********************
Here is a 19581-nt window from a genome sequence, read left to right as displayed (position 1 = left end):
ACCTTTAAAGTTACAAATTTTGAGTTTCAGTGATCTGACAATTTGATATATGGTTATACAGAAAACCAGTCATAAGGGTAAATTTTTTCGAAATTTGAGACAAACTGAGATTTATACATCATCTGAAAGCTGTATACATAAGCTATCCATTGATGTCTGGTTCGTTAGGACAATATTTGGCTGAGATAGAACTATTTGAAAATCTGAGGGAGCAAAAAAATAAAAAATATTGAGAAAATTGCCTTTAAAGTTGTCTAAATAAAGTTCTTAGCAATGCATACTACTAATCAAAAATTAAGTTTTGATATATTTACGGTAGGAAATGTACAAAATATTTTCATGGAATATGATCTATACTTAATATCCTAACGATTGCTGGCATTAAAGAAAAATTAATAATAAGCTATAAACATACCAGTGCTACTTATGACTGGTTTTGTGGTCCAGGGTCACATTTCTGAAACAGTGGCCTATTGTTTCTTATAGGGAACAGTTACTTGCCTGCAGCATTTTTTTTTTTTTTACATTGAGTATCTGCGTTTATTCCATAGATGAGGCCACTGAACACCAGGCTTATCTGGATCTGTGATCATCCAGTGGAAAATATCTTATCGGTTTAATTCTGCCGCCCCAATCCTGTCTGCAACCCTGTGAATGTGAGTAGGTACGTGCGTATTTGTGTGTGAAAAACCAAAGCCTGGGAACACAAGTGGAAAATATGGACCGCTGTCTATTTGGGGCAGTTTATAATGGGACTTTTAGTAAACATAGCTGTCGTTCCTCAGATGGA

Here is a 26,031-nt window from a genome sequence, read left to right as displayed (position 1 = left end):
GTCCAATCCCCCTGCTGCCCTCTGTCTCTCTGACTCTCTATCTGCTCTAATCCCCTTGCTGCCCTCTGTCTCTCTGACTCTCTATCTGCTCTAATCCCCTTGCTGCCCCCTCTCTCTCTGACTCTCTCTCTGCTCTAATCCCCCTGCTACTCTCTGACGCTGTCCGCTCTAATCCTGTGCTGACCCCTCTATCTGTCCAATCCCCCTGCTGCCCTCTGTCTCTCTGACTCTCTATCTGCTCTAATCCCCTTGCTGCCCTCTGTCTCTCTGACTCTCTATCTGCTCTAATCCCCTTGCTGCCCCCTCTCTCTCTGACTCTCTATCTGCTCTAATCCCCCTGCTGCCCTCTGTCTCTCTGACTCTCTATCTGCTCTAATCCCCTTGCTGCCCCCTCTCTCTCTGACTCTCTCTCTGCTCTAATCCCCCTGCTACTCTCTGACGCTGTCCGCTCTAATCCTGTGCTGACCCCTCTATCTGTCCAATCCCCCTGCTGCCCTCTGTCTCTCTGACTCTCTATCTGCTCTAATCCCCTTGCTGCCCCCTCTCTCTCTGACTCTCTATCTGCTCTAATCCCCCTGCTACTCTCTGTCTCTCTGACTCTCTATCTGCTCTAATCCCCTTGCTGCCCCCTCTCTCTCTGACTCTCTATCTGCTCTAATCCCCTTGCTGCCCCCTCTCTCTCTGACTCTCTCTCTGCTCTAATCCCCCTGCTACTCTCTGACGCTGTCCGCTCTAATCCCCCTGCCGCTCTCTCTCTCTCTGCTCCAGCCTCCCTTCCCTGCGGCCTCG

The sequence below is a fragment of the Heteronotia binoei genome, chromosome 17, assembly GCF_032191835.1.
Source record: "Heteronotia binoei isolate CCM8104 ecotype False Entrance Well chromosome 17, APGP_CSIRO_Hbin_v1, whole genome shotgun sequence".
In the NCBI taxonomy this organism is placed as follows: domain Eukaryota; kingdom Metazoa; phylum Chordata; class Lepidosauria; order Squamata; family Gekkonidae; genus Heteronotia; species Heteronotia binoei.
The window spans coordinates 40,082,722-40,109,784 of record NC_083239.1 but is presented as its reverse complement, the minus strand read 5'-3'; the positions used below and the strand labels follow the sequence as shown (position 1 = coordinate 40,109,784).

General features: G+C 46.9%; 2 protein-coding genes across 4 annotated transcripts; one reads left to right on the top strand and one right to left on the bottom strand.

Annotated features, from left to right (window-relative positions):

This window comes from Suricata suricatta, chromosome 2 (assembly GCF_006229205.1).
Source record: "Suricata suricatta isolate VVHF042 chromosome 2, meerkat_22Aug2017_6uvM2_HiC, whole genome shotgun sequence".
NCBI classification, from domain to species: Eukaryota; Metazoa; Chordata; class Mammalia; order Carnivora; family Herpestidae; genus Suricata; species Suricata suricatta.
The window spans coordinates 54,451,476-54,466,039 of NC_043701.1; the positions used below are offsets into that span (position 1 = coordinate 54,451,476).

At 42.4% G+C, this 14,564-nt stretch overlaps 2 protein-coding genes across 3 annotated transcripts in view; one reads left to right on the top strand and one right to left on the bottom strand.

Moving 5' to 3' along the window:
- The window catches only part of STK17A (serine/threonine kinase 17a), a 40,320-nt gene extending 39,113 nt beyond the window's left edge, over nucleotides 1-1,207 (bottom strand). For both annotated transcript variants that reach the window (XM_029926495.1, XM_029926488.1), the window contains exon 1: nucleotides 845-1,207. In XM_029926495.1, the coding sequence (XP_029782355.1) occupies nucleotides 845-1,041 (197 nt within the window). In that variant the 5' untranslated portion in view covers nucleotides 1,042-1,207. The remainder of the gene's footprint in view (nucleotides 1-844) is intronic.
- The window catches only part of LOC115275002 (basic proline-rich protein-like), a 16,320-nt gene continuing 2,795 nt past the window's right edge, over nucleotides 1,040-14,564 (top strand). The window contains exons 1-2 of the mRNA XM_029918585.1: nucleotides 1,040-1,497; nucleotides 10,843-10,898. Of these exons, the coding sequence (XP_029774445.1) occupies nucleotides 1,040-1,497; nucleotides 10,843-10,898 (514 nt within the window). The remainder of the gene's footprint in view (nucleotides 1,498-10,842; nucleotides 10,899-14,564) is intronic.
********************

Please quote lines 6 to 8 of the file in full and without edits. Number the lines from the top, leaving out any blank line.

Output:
Source record: "Heteronotia binoei isolate CCM8104 ecotype False Entrance Well chromosome 17, APGP_CSIRO_Hbin_v1, whole genome shotgun sequence".
In the NCBI taxonomy this organism is placed as follows: domain Eukaryota; kingdom Metazoa; phylum Chordata; class Lepidosauria; order Squamata; family Gekkonidae; genus Heteronotia; species Heteronotia binoei.
The window spans coordinates 40,082,722-40,109,784 of record NC_083239.1 but is presented as its reverse complement, the minus strand read 5'-3'; the positions used below and the strand labels follow the sequence as shown (position 1 = coordinate 40,109,784).